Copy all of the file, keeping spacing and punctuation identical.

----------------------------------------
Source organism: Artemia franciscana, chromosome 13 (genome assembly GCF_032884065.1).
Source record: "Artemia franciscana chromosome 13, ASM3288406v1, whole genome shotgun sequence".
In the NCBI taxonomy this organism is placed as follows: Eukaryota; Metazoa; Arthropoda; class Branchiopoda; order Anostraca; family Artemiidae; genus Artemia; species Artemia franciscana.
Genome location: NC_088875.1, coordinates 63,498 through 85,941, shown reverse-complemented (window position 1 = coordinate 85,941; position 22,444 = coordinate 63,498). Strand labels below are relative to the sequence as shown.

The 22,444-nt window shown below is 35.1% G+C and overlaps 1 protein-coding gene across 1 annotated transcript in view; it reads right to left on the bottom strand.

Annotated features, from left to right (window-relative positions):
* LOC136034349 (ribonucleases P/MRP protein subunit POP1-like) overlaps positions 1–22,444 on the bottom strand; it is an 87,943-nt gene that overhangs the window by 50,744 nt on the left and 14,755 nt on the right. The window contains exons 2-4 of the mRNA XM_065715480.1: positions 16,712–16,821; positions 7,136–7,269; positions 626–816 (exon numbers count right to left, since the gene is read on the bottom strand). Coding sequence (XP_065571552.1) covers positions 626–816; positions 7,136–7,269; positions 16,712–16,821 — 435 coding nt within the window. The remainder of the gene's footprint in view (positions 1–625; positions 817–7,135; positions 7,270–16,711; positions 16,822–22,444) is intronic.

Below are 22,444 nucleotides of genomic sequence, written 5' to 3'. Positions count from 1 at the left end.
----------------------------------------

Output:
Source organism: Artemia franciscana, chromosome 13 (genome assembly GCF_032884065.1).
Source record: "Artemia franciscana chromosome 13, ASM3288406v1, whole genome shotgun sequence".
In the NCBI taxonomy this organism is placed as follows: Eukaryota; Metazoa; Arthropoda; class Branchiopoda; order Anostraca; family Artemiidae; genus Artemia; species Artemia franciscana.
Genome location: NC_088875.1, coordinates 63,498 through 85,941, shown reverse-complemented (window position 1 = coordinate 85,941; position 22,444 = coordinate 63,498). Strand labels below are relative to the sequence as shown.

The 22,444-nt window shown below is 35.1% G+C and overlaps 1 protein-coding gene across 1 annotated transcript in view; it reads right to left on the bottom strand.

Annotated features, from left to right (window-relative positions):
* LOC136034349 (ribonucleases P/MRP protein subunit POP1-like) overlaps positions 1–22,444 on the bottom strand; it is an 87,943-nt gene that overhangs the window by 50,744 nt on the left and 14,755 nt on the right. The window contains exons 2-4 of the mRNA XM_065715480.1: positions 16,712–16,821; positions 7,136–7,269; positions 626–816 (exon numbers count right to left, since the gene is read on the bottom strand). Coding sequence (XP_065571552.1) covers positions 626–816; positions 7,136–7,269; positions 16,712–16,821 — 435 coding nt within the window. The remainder of the gene's footprint in view (positions 1–625; positions 817–7,135; positions 7,270–16,711; positions 16,822–22,444) is intronic.

Below are 22,444 nucleotides of genomic sequence, written 5' to 3'. Positions count from 1 at the left end.